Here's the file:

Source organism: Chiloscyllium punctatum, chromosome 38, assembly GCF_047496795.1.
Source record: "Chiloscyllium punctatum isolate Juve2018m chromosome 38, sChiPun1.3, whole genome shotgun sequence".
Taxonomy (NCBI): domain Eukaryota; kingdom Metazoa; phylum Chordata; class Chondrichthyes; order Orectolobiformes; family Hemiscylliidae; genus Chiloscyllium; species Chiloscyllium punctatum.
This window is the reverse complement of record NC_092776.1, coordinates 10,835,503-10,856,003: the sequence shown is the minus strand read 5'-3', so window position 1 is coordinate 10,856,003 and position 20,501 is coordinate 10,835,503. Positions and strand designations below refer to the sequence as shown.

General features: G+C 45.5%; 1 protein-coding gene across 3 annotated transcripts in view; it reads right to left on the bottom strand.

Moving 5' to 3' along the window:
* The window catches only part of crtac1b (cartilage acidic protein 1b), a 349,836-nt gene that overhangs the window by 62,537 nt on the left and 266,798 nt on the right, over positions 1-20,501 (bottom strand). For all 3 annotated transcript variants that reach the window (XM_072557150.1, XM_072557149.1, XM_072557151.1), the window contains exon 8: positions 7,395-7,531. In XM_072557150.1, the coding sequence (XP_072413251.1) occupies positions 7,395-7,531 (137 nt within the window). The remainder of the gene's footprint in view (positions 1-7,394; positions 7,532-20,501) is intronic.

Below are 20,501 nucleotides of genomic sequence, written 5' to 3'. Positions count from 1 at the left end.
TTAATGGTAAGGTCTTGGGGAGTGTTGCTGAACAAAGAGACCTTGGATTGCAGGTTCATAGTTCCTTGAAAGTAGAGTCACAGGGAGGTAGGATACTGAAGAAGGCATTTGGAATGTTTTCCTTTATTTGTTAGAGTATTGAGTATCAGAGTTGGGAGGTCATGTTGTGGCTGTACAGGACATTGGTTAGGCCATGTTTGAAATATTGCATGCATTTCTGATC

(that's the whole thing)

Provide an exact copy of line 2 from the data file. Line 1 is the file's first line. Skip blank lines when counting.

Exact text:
Source record: "Chiloscyllium punctatum isolate Juve2018m chromosome 38, sChiPun1.3, whole genome shotgun sequence".